So without further ado, let’s get into it.
SLEEP MORE. This has been the number one mistake I’ve seen in clients since I started this business nearly 2 years ago. Clients are getting injured at the gym, constantly fatigued, craving sugar and alcohol, and think the answer is in the multivitamin or the macro prescipriton I will inevitably give them.
Sure supplements can help. My macro prescription will definitely help.
But if you’re not sleeping, you’re not addressing the root cause.
I’ve recently ramped up my Ironman training. I went from MAYBE 1 cardio session per week up to 5 (2x swim, 1x run, 1x bike, 1x bike+run) sessions. This is on top of 3-4 lifting sessions per week.
I’ve increased my sleep to 2 hours more per night to account for the added stress and inflammation created by my training sessions. Up until I made this change, I was bloated, experiencing worse PMS symptoms, had terrible brain fog, and was sick constantly. Once I added sleep and made it a priority to get into bed at 8:30-9pm every night (waking up at 6am), all of my problems went away.
If you’re sleep deprived, you’re increasing stress, cortisol, and inflammation. Cortisol leads to stubborn belly fat, hormone issues, and cravings. It also makes sleep even worse because it inhibits the release of melatonin. This causes you to spend MORE time in sympathetic fight or flight mode and LESS time in parasympathetic rest and digest mode. It becomes a nasty cycle.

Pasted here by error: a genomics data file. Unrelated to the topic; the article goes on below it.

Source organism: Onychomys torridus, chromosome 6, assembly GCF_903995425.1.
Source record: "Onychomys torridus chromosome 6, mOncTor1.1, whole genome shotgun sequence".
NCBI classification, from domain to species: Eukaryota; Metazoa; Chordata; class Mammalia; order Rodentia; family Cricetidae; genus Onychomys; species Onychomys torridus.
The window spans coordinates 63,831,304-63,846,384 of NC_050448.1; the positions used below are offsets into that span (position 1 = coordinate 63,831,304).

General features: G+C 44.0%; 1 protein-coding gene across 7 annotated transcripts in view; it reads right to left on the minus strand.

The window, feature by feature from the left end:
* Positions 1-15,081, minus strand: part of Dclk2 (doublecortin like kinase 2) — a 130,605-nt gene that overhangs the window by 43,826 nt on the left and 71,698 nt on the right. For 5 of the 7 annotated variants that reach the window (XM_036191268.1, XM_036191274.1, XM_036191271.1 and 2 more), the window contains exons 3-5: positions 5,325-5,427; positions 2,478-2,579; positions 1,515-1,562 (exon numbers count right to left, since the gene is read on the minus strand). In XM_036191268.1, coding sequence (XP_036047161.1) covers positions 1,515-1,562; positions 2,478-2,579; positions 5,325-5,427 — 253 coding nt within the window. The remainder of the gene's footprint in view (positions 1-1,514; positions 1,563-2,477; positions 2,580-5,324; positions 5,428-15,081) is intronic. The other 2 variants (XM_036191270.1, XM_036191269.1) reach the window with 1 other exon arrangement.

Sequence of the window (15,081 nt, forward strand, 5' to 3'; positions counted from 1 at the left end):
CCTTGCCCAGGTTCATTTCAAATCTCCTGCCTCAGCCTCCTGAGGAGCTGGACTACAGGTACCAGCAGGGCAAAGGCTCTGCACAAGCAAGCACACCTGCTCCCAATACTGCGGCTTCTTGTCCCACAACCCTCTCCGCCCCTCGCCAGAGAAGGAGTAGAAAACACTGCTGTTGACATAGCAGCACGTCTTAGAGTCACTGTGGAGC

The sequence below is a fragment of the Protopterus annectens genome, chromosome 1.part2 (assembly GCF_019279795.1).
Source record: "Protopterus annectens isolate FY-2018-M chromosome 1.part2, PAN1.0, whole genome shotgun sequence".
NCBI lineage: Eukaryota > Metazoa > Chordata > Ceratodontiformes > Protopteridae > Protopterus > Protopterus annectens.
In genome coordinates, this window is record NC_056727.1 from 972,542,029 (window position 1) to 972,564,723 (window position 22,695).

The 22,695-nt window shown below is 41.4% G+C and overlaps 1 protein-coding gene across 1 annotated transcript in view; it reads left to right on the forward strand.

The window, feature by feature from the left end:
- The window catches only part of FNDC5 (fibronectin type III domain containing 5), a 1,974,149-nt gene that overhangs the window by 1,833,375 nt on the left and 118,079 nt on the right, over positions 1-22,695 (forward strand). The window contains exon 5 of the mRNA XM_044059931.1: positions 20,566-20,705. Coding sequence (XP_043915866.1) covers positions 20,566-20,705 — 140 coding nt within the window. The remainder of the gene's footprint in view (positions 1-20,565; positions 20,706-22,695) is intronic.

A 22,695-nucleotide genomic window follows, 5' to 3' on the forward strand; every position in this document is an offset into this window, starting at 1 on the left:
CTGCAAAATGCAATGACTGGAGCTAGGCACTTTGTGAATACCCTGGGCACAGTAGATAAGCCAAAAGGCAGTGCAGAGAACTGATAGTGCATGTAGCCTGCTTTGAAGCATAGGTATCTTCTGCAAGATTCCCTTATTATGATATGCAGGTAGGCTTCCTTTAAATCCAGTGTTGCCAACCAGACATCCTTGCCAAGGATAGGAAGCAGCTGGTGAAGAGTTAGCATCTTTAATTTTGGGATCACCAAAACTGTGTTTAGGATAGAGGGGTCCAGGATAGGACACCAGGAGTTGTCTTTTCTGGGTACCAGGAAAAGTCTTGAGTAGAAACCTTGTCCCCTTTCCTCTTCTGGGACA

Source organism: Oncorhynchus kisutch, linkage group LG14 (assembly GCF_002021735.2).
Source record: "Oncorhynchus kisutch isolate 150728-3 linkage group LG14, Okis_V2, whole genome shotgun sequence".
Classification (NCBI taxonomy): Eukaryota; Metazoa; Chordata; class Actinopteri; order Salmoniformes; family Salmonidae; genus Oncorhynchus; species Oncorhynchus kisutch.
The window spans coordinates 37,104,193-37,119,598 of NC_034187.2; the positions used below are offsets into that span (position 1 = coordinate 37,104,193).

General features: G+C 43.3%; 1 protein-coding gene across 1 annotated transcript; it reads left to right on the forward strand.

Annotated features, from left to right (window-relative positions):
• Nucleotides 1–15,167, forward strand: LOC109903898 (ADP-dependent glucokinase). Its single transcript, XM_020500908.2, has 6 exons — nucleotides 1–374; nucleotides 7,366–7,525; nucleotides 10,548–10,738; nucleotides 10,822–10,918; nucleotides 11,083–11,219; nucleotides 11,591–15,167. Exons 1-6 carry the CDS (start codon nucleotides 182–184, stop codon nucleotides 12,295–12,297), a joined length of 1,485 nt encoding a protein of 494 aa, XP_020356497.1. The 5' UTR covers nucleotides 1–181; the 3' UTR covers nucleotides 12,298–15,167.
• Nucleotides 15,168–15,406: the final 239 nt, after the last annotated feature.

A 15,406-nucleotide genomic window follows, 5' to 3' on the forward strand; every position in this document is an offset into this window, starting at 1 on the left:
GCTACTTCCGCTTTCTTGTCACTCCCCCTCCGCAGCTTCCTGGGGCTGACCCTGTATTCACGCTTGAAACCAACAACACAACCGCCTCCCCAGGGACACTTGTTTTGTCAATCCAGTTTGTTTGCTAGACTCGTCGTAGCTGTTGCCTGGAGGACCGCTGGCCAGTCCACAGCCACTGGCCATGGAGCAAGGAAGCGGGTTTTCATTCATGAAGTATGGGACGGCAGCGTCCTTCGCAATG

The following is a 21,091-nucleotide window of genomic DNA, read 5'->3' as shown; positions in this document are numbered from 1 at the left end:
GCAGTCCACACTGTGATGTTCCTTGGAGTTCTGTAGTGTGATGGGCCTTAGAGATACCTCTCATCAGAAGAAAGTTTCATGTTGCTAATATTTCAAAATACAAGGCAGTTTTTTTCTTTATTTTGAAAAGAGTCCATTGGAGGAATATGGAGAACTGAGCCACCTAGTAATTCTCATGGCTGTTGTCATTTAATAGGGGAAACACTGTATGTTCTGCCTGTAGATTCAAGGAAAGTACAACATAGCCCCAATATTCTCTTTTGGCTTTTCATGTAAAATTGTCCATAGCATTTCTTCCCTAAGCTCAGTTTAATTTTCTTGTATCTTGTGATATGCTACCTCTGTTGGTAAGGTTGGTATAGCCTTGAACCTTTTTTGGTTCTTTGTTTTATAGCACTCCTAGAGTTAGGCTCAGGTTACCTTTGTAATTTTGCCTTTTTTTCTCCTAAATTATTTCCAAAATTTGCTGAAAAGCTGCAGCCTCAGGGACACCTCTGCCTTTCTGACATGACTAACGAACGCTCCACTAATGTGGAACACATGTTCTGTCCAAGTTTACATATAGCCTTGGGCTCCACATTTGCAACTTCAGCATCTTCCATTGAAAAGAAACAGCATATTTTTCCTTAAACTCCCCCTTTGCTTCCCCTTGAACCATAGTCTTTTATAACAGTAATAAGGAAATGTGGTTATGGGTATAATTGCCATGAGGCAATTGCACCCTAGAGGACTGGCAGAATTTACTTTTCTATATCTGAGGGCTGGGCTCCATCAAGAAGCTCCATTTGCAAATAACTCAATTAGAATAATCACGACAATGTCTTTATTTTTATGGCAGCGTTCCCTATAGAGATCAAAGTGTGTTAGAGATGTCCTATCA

If you sleep less, then that also means you’re awake for longer, giving you MORE time in the day to eat. When I have to coach at our gym in the mornings, I have to get up at 4:40am (almost 1.5 hours earlier than usual). To keep routine and my circadian rhythm balanced (and also keep calories in check), I wait until my usual breakfast time. Most people tend to eat more food when they’re sleep deprived simply because there is just more time in the day. Even worse, your inhibitions are slightly lowered so you’re decision making into the TYPES of food probably isn’t great.